Skateboarding Is Not A Crime (Or A Complete Game)
HIGH The dual-stick controls are tough, but rewarding.
LOW No actual modes.
WTF How did a curb cause catastrophic bone loss?
The media has made it seem like skateboarding is trending again, but in reality, skateboarding has never gone away. It has survived pegged cuffs, mullets, nu-metal, a terrible Christian Slater movie (and more!) without ever changing its fundamentals.
In the videogame world, skating has just as colorful a history. From the arcade gymnastics of Tony Hawk Pro Skater to the realistic focus of Skate or the YouTube-inspired Session, something as simple as riding a wooden plank with wheels has taken on countless digital interpretations. The latest entrant is Skater XL — arguably the most complex representation of skating to date.
From the outset, users should know they’re not going to grab a controller and magically master Skater XL’s control scheme, nor are those button-mashing Hawk combos going to work here. In an effort to recreate the physics of the sport, Skater XL has mapped almost all of the controls to the analog sticks, with each one representing the on-screen character’s feet.
If it sounds overly complex… it is. Even the simplest ollies and grinds become exercises in precision stick movement. As a technical achievement, the developers absolutely nailed the weight and feel of maneuvering a skateboard. As a gaming mechanism, there’s a lot for users to learn.
That said, players that devote the time to mastering Skater XL’s controls will be rewarded. Simple flips and grinds feel like monumental achievements, and those initial linked combos deliver a sense of accomplishment that grabbing a hidden Tony Hawk videotape never could in the modern day.
Visually, Skater XL feels like an early Xbox One title, meaning the player models and backgrounds are clean, but a little weak by 2020 standards. However, any realism portrayed by the visuals is immediately wiped away when the user crashes and the over-the-top ragdoll physics take over, though. Even the most benign slip-ups turn the onscreen character into a marionette, and simple falls look like catastrophes.
While the visuals are a little dated, the licensing and audio are spot-on, with a giant slate of well-known songs and brands represented. The environments are well-designed, giving users plenty of room to learn and just as much to skate through after they do. Though they lack variety, there’s more than enough to explore. Community-built maps are also available, and the prospect of an ever-growing list of scenarios is enticing, to say the least. That said, Skater XL‘s biggest letdown comes from the lack of missions or structure.
While there are plenty of trick-based tutorial challenges in place, once mastered, there’s no growth tree or clear line of progression to follow. Gamers will likely find enjoyment in mastering certain combos, but before long, they’ll realize they’re in a fairly limited environment. This effectively turns Skater XL into a self-governed “free-skate” title with no further accomplishments to be had. Even a basic score counter would have motivated gamers to push harder, but there’s nothing like that here.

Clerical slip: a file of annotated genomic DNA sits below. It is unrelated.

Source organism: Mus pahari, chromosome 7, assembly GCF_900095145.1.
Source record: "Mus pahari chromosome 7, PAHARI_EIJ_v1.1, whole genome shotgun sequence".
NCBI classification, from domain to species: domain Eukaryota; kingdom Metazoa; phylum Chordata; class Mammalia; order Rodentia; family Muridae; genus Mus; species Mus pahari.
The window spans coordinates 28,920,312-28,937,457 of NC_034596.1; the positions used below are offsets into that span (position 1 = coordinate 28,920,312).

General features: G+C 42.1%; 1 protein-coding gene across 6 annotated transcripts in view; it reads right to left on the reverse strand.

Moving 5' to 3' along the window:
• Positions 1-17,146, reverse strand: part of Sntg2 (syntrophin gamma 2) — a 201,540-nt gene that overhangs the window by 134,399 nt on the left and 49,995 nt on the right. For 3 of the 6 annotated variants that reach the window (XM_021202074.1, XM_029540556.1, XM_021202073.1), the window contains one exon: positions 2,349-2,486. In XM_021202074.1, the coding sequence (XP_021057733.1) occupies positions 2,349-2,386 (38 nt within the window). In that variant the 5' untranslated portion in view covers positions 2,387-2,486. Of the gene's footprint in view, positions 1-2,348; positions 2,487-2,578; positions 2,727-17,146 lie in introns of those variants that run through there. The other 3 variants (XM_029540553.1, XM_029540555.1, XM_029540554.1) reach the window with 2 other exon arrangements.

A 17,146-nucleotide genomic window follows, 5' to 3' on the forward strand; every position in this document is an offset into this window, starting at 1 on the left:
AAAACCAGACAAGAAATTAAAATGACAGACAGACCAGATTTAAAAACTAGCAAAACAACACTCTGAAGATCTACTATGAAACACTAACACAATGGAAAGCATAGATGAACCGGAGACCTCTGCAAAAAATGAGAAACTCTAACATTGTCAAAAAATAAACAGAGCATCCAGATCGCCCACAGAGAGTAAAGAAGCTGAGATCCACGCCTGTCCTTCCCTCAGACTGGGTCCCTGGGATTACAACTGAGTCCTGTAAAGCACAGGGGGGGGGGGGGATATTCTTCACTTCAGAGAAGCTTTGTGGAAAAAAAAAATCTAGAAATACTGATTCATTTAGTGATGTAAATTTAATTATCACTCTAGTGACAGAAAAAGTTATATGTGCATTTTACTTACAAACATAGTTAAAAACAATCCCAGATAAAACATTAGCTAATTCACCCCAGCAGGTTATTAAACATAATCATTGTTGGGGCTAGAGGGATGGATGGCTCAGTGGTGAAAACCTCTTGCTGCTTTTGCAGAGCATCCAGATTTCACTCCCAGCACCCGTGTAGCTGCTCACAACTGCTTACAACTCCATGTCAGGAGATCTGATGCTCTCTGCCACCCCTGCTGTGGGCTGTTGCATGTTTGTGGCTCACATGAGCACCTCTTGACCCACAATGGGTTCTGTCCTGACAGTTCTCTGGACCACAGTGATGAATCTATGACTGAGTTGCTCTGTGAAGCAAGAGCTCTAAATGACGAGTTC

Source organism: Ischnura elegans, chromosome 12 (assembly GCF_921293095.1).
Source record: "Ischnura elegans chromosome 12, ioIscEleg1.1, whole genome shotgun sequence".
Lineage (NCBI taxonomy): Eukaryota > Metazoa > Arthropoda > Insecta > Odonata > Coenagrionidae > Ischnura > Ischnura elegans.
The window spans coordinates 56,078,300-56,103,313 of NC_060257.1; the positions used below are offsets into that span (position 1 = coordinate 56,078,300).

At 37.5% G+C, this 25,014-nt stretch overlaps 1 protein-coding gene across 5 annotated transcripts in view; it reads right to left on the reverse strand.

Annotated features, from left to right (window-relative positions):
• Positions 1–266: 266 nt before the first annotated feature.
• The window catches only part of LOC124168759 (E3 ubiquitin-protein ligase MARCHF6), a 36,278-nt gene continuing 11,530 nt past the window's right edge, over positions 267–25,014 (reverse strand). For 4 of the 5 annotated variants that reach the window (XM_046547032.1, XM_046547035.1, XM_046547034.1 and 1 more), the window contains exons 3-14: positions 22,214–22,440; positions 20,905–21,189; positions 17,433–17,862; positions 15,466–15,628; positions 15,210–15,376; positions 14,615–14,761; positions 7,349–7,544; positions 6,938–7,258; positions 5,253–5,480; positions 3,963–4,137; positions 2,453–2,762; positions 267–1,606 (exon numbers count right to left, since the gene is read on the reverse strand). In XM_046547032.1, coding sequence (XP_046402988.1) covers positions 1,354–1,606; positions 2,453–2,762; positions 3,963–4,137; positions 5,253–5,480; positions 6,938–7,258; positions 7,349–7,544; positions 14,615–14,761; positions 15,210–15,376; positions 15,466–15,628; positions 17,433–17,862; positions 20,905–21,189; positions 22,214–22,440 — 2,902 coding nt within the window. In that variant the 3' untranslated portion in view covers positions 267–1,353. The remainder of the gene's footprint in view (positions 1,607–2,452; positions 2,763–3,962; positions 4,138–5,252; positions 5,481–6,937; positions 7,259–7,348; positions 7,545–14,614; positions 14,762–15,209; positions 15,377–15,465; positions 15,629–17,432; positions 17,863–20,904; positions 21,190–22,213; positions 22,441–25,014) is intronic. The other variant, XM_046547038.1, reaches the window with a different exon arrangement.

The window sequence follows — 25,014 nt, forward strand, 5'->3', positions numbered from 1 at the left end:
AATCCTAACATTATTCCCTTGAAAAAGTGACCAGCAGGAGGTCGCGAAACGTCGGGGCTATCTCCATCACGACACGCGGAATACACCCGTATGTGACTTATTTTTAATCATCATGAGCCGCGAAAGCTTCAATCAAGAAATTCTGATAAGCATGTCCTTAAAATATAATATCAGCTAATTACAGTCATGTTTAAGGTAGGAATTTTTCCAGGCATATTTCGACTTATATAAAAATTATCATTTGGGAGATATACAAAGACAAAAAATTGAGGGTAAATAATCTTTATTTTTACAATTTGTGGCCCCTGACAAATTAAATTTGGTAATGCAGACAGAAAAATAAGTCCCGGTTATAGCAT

Likewise, the console versions do not feature any kind of multiplayer. Coupled with the lack of NPCs or moving objects, the game experience starts to feel pretty lonely in short order.
At the moment, Skater XL feels more like a skateboarding and lifestyle simulator rather than a fully fleshed-out game. There’s plenty to try and the difficulty level will keep enthusiasts glued to their screens in hopes of nailing those elusive combos, but as a gaming experience, it comes up short.
Disclosures: This game is developed and published by Easy Day Studios Pty Ltd. It is currently available on XBO, PS4 and PC. This copy of the game was obtained via publisher and reviewed on the Xbox One. Approximately 7 hours of play were devoted to the single-player mode, and the game was not completed. There are no multiplayer modes.
Parents: According to the ESRB, this game is rated E and contains Mild Blood. The official ESRB description reads as follows: This is a skateboarding simulation game in which players can perform tricks while skating around realistic California-inspired environments. Locations include a variety of cityscapes, parking lots, and skate parks with ramps and rails. During deck selection, a cartoony logo of a severed blue hand can be applied to players’ skateboard.
Colorblind Modes: There are no colorblind modes.
Deaf & Hard of Hearing Gamers: The game features mild tactile feedback through the controller. While there is a large array of user-made mods offered in the PC version and several already available in the console community, the core game does not make font sizes and graphic displays adjustable. That said, there are no elements that would be hindered by the loss of sound. This game is fully accessible.
Remappable Controls: No, this game’s controls are not remappable. The game’s controls are entirely dependent on the two analog sticks and how they correspond with the game character’s feet. Shoulder buttons offer additional control options.
When not writing for Gamecritics, Brad spends his days managing several sports and entertainment websites, handling several freelance writing contracts, and occasionally playing the role of "Dad" when time permits.
Brad is also the only guy on this staff who prefers the Xbox One to other platforms. And he's not budging on that one bit.